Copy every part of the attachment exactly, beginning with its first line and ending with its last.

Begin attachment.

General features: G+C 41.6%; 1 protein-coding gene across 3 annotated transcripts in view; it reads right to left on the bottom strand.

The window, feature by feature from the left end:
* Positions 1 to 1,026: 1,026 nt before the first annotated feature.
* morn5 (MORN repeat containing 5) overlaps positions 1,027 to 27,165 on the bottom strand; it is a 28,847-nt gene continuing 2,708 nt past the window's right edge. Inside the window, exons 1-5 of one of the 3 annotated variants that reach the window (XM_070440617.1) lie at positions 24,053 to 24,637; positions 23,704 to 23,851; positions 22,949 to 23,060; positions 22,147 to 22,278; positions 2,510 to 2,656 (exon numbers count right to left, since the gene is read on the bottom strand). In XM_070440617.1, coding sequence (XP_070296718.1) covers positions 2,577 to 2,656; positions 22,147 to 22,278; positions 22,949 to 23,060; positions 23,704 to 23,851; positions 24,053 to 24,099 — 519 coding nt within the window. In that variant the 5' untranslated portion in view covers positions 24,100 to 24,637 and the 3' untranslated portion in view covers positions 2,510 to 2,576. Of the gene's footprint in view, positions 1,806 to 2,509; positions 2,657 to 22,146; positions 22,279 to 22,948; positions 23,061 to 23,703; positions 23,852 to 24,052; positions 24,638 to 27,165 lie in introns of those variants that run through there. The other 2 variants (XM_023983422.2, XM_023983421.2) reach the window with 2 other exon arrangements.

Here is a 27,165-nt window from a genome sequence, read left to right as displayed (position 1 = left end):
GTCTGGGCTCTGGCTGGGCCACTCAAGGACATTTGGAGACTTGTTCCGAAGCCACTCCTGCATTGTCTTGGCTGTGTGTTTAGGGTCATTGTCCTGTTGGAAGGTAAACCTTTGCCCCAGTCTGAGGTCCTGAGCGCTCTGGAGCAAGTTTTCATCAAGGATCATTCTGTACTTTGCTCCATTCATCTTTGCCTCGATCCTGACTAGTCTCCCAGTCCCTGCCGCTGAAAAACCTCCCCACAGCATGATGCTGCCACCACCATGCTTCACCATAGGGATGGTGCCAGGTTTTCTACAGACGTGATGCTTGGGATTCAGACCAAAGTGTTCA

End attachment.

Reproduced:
General features: G+C 41.6%; 1 protein-coding gene across 3 annotated transcripts in view; it reads right to left on the bottom strand.

The window, feature by feature from the left end:
* Positions 1 to 1,026: 1,026 nt before the first annotated feature.
* morn5 (MORN repeat containing 5) overlaps positions 1,027 to 27,165 on the bottom strand; it is a 28,847-nt gene continuing 2,708 nt past the window's right edge. Inside the window, exons 1-5 of one of the 3 annotated variants that reach the window (XM_070440617.1) lie at positions 24,053 to 24,637; positions 23,704 to 23,851; positions 22,949 to 23,060; positions 22,147 to 22,278; positions 2,510 to 2,656 (exon numbers count right to left, since the gene is read on the bottom strand). In XM_070440617.1, coding sequence (XP_070296718.1) covers positions 2,577 to 2,656; positions 22,147 to 22,278; positions 22,949 to 23,060; positions 23,704 to 23,851; positions 24,053 to 24,099 — 519 coding nt within the window. In that variant the 5' untranslated portion in view covers positions 24,100 to 24,637 and the 3' untranslated portion in view covers positions 2,510 to 2,576. Of the gene's footprint in view, positions 1,806 to 2,509; positions 2,657 to 22,146; positions 22,279 to 22,948; positions 23,061 to 23,703; positions 23,852 to 24,052; positions 24,638 to 27,165 lie in introns of those variants that run through there. The other 2 variants (XM_023983422.2, XM_023983421.2) reach the window with 2 other exon arrangements.

Here is a 27,165-nt window from a genome sequence, read left to right as displayed (position 1 = left end):
GTCTGGGCTCTGGCTGGGCCACTCAAGGACATTTGGAGACTTGTTCCGAAGCCACTCCTGCATTGTCTTGGCTGTGTGTTTAGGGTCATTGTCCTGTTGGAAGGTAAACCTTTGCCCCAGTCTGAGGTCCTGAGCGCTCTGGAGCAAGTTTTCATCAAGGATCATTCTGTACTTTGCTCCATTCATCTTTGCCTCGATCCTGACTAGTCTCCCAGTCCCTGCCGCTGAAAAACCTCCCCACAGCATGATGCTGCCACCACCATGCTTCACCATAGGGATGGTGCCAGGTTTTCTACAGACGTGATGCTTGGGATTCAGACCAAAGTGTTCA